It all started with a tweet from Maggie, a photo of the fabric she’d chosen for an apron she was making. As I admired the burst chrysanthemums (did I really just spell that right?) and imagined her custom pockets and towel loop, an idea began to take shape. A silly idea, because I don’t own a sewing machine and the only project I’ve ever embarked on resulted in some decidedly crooked kitchen curtains.
Weeks later I found myself in a rest area in Vermont, staring at a display from the Waterwheel House Quilt Shop. The fabrics were contemporary, vibrant. The sort of thing Anthropologie would make $300 table cloths out of… or aprons. I had to go. Aprons. I wanted to make aprons.
Nevermind that it was in the middle of nowhere or that I drove by it three times before I finally found it. Nevermind that I own several aprons. I picked up a pattern and thought “how hard can it be?” I read the directions the way I would a recipe, and ordered a yard of this and a half yard of that. And then, because I’m cheap and impulsive I bought a few “fat quarters” figuring I could sew them together and make… something.
I found out later that these fabrics are all made by Amy Butler Designs, and that no less than three quilting shops in the Boston area carry them, including the Stitch House in Dorchester and J.P. Stitch and Knit. So if you’re similarly inspired, you don’t have to go all the way to Vermont.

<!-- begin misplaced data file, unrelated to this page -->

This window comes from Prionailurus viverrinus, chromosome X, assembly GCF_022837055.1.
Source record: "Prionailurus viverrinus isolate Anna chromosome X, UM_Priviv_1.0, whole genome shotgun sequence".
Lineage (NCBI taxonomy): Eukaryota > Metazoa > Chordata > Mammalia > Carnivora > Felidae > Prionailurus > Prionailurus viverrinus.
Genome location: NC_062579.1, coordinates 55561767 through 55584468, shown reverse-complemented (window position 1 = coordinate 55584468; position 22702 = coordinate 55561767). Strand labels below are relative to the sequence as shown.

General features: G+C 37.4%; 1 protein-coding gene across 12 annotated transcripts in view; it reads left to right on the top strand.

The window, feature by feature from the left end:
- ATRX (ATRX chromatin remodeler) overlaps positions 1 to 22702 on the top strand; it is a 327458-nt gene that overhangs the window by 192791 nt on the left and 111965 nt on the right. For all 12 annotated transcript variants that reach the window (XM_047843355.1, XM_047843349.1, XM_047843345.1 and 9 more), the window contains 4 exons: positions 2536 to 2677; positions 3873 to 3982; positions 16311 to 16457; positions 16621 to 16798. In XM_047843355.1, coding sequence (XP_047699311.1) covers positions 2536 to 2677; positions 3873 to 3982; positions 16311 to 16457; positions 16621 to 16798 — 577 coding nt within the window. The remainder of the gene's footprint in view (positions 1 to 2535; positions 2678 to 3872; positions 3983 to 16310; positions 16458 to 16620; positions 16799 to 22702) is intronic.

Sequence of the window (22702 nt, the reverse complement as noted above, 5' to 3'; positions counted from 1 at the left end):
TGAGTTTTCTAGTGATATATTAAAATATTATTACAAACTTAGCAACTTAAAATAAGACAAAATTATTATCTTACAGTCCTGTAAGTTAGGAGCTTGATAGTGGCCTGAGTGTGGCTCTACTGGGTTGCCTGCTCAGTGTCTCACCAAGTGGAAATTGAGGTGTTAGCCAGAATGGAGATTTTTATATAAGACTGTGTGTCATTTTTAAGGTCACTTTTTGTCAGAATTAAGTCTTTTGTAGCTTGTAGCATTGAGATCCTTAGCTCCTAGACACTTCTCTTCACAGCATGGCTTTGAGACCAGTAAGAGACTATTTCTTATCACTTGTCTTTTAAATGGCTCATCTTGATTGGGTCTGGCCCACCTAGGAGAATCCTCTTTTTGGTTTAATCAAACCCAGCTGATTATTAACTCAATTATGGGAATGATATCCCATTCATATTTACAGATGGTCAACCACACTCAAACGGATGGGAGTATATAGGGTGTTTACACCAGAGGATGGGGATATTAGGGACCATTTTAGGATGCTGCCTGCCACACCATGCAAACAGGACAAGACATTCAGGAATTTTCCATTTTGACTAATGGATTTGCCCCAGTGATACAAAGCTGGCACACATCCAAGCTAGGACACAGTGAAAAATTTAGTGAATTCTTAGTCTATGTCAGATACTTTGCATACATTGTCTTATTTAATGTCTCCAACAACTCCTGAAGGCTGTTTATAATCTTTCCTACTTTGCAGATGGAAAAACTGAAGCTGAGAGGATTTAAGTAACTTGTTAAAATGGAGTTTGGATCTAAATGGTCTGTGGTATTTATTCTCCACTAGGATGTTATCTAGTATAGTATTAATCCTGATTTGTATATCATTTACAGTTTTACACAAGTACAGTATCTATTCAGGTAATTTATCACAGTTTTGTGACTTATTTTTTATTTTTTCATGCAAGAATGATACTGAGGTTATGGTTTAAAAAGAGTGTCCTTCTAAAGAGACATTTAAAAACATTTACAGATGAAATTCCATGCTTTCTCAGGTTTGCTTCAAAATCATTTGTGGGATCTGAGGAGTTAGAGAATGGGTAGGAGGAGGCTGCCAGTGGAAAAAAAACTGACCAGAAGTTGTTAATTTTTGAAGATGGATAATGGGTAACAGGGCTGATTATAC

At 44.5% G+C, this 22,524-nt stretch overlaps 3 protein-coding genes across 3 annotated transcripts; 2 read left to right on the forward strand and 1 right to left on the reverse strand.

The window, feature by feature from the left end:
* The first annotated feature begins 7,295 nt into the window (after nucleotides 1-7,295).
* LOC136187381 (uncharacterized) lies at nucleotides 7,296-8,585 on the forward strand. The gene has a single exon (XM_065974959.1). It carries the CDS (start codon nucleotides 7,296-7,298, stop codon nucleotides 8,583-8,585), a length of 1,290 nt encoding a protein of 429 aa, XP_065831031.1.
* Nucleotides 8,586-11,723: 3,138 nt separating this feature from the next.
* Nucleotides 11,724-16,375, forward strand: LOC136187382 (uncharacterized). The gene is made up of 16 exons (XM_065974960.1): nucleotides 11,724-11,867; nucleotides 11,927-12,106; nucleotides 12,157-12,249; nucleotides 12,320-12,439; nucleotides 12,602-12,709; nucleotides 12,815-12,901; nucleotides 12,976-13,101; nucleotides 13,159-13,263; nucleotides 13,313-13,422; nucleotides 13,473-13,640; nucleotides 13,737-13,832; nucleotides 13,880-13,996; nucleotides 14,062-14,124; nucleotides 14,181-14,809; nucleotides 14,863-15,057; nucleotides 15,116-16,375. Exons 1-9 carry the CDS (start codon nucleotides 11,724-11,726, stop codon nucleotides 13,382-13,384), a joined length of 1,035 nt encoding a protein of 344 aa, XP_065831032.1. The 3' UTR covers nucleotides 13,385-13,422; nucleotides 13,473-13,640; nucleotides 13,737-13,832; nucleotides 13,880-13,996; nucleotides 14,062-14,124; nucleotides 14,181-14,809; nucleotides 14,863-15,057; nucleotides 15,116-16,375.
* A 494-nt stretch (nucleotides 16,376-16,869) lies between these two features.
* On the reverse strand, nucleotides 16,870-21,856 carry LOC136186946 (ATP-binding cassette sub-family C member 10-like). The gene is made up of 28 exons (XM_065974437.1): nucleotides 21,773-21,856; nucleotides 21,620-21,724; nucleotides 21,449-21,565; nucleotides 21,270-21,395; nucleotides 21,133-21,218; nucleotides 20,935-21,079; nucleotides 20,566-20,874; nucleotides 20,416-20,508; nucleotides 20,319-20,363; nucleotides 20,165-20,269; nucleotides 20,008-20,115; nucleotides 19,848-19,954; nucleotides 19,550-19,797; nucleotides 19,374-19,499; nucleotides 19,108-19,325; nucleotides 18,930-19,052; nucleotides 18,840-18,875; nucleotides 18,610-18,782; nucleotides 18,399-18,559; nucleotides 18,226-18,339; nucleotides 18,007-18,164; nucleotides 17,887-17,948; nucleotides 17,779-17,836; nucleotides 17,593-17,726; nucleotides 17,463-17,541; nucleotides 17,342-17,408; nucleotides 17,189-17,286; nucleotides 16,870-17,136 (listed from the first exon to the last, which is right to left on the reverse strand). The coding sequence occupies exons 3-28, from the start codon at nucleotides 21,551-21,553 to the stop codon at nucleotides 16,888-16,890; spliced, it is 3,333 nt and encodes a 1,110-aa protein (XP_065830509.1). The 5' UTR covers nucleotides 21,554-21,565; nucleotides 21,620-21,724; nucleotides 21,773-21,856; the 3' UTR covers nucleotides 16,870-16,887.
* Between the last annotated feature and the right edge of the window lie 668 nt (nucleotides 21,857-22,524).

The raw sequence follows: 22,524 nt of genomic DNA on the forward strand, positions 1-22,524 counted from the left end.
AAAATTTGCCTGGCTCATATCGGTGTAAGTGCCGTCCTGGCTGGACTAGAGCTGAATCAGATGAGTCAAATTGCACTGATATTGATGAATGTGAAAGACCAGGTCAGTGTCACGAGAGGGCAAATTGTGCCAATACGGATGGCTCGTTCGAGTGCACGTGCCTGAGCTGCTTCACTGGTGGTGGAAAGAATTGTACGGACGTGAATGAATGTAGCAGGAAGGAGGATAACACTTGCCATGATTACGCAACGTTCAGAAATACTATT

When I got home, I called the one person I knew would be able to help: my mom. She’s had a sewing machine sitting in the basement for as long as I can remember. When I was really little, she made some of our clothes, and for a while she was into quilting. She didn’t seem too surprised when I called out of the blue and announced that I was going to make aprons. Then again, this is the same daughter who called out of the blue almost four years ago and announced she was moving to Boston.
My mom had dusted off the sewing machine when I arrived. Old boxes of needles, thread, assorted buttons and other miscellany were on the dining room table. And so we set to work. She showed me how to rig up the sewing machine, how to attach the pattern to the fabric and sew it all together. Just as I’d thought, it wasn’t much different from following a recipe. As long as you did things in order, it would turn out ok.
Granted, it was a time-consuming process. My back started to get sore from bending over the table to adjust pins. I broke three needles on the sewing machine. But when it was finished…
With two pockets and a towel loop. I still might add some pom-poms or other embellishment… but for now, this is it.
Next up: a full apron.